With South Africa’s reliance on commodity exports, which can be handled only in large volumes by rail, law firm Norton Rose Fulbright Africa director and transport head Malcolm Hartwell says rail is a more efficient and environment-friendly way of transporting goods, making it crucial that rail infrastructure is functional and upgraded.
The Department of Transport (DoT) drafted a White Paper on National Rail Policy (NRP) in 2017 and Minister Fikile Mbalula released the draft in May this year. The draft recognises problems with South Africa’s rail infrastructure and commits government to solving these by recognising that functional and upgraded rail infrastructure requires private-sector involvement. The draft has now been approved, with minor changes by Cabinet, and published.
Hartwell explains that the NRP creates an opportunity to solve rail infrastructure issues by splitting railway company Transnet’s rail division into an infrastructure and operating unit.
It also calls for the mining sector to take responsibility for dedicated heavy haul lines, such as the Northern Cape-Saldanha iron ore line and the Mpumalanga-Richards Bay coal line.
In terms of passenger transport, the NRP recognises that mass transportation system Gautrain is a privately operated, profitable network and, although passenger transport requires subsidisation, Hartwell says that this is best done through private-sector operators, rather than government and municipalities attempting to run a sophisticated passenger network.
“This is illustrated by the draft policy concluding that one option is to do nothing, but this would result in South Africa’s being left behind. That option has been removed from the final NRP, indicating that it is no longer on the table.”
With regard to South Africa’s decarbonisation goals, Hartwell says shifting towards standard-gauge is necessary, as stipulated in the NRP, because it would allow for heavier and faster trains that are more carbon efficient.
Standard gauge will need to be adopted, along with appropriate
economical engines for the trains, to aid South Africa’s decarbonisation initiatives.
The NRP also mentions the potential for job creation accompanying rail revitalisation that could provide socioeconomic benefits.
“The infrastructure construction programme and the need for new rolling stock will create employment, as will a more efficient rail network through private and public operators.”
Hartwell agrees with the NRP’s general analysis of the state of South Africa’s rail and passenger network, stating that the rail network has become increasingly inefficient and expensive, with some infrastructure having collapsed completely.
The policy states that these problems arose because government accepted the De Villiers report in 1986, which stated that it would be inappropriate to commit resources to developing rail infrastructure.
However, Hartwell notes that infrastructure problems are particularly prominent in the passenger rail sector, owing to theft and vandalism and the lack of investment by railway company Transnet in relevant infrastructure.
While the NRP acknowledges the issues with rail infrastructure, he says the implementation of the policies outlined in the document will be affected by issues facing all State-owned enterprises.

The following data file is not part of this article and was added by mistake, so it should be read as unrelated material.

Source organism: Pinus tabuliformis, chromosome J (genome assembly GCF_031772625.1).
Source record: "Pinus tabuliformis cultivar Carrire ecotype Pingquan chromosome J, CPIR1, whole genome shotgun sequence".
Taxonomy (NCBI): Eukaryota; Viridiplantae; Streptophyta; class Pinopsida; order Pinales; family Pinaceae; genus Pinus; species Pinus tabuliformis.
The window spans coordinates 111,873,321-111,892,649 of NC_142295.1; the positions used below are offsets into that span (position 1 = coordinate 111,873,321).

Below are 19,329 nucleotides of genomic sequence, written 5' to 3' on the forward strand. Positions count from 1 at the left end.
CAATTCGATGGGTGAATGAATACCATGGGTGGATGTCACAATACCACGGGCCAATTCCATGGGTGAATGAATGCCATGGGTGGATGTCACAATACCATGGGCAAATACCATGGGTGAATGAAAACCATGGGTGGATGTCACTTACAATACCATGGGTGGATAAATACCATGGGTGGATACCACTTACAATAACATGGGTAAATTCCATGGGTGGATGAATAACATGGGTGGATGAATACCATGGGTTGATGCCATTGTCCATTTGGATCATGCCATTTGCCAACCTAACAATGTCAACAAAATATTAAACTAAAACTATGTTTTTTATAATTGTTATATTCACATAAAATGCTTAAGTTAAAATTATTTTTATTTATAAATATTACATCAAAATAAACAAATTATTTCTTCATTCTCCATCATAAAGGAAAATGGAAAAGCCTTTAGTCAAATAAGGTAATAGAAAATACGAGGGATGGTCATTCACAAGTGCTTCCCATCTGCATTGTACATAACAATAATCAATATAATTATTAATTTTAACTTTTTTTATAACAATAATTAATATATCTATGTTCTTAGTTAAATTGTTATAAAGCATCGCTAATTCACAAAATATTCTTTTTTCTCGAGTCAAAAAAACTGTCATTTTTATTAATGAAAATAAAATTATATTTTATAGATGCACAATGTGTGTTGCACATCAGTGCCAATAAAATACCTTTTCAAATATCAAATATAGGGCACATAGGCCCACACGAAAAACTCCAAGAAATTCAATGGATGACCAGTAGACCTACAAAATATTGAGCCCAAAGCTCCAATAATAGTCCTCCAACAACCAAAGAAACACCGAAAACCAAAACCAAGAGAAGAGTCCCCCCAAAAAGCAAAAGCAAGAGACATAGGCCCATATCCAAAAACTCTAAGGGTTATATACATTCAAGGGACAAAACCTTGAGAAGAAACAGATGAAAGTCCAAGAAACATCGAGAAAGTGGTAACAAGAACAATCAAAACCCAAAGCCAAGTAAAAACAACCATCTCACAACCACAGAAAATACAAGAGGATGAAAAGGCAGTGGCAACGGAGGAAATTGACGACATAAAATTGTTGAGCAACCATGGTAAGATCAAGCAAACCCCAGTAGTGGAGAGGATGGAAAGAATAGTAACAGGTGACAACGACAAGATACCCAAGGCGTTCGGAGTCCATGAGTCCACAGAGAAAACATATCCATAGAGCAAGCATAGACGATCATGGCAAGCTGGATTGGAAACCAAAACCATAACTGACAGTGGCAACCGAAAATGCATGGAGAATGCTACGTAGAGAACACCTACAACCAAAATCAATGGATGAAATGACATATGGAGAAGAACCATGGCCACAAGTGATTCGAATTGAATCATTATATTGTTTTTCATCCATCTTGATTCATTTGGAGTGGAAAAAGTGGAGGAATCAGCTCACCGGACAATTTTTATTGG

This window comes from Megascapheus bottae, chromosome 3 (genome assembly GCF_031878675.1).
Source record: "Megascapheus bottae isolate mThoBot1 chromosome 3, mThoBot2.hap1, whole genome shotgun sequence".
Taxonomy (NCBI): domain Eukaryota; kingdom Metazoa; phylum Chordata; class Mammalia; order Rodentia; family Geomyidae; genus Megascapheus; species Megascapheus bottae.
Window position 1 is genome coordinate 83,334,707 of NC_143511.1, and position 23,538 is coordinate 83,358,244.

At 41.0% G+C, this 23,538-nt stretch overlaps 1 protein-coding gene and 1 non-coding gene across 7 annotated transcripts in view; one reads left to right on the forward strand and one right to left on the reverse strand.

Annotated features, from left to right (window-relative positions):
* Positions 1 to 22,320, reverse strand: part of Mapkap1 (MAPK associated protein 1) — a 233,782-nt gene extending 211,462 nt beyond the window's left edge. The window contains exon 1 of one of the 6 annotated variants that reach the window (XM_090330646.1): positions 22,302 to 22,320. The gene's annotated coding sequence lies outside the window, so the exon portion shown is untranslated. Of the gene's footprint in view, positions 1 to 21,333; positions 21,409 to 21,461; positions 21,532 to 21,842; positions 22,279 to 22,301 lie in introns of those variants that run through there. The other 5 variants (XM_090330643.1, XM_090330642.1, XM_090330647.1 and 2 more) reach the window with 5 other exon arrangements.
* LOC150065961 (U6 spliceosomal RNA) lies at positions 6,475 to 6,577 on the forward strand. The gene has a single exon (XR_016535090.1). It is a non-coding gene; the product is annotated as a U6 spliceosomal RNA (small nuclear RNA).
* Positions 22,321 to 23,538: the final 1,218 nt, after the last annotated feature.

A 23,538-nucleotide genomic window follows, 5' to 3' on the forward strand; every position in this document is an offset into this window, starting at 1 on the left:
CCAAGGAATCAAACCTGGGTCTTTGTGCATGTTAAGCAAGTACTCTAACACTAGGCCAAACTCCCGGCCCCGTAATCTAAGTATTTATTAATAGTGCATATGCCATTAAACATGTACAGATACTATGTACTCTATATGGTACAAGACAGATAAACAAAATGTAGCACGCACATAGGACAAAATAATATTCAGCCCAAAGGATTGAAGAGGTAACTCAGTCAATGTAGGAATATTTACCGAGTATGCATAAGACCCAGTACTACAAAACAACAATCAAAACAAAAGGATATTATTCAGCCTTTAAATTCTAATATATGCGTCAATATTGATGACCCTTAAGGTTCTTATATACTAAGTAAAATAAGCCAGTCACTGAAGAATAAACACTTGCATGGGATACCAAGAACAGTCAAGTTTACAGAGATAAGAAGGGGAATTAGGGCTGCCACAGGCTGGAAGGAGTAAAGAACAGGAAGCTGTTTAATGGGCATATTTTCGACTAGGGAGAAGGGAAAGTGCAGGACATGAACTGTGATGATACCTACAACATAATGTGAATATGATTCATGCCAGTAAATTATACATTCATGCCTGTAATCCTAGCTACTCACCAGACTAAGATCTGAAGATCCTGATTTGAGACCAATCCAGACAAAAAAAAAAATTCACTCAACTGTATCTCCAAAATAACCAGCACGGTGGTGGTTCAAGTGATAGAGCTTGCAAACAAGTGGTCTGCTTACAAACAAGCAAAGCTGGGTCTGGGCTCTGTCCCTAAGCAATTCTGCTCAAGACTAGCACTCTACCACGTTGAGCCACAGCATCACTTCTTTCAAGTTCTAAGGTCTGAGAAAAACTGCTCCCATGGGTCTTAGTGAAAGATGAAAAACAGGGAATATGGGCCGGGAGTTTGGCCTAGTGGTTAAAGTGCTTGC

These issues, according to Hartwell, include a lack of capacity, a lack of responsibility and the need to compete for government funding for relevant social projects, including all the primary services government should provide for citizens in terms of health, education and housing.
To tackle these issues effectively, the DoT will have to drive this policy aggressively and actively seek help from the private sector, locally and internationally, to obtain funding.
“Funding is a critical issue and government’s current single biggest challenge,” adds Hartwell.
Although the aim is to implement the NRP in the next 10 to 15 years, this depends on whether the DoT establishes the necessary funds.
He adds that the DoT is competing with other departments in getting Parliament’s attention to pass other legislation to realise the policy set out in the NRP.
However, the policy is beneficial, as it will create employment at a production and operational level and fulfil the needs of the private sector and communities that would rely on rail. The private sector generates most of the revenue the government relies on and an efficient rail network would, consequently, improve global competitiveness, says Hartwell.
Moreover, he says the NRP acknowledges the challenges without necessarily accepting the responsibility of the current government for the current state of rail infrastructure.
“In passing, it doesn’t deal much with our importance as a gateway into Africa and the nascent African common union project, but if we do not invest in our own infrastructure, we will lose the massive institutional advantages we already hold insofar as being a gateway into Africa from a transport, finance and insurance perspective.
“From Norton Rose Fulbright’s perspective, the policy is appropriate, as it breaks up Transnet’s monopoly; invites private-sector funding and participation; acknowledges that the private sector, such as in the mining industry, is better able to operate the services they need; and is in line with practices in other countries that have successful rail infrastructure. If the NRP is implemented, the future of South African rail is bright,” concludes Hartwell.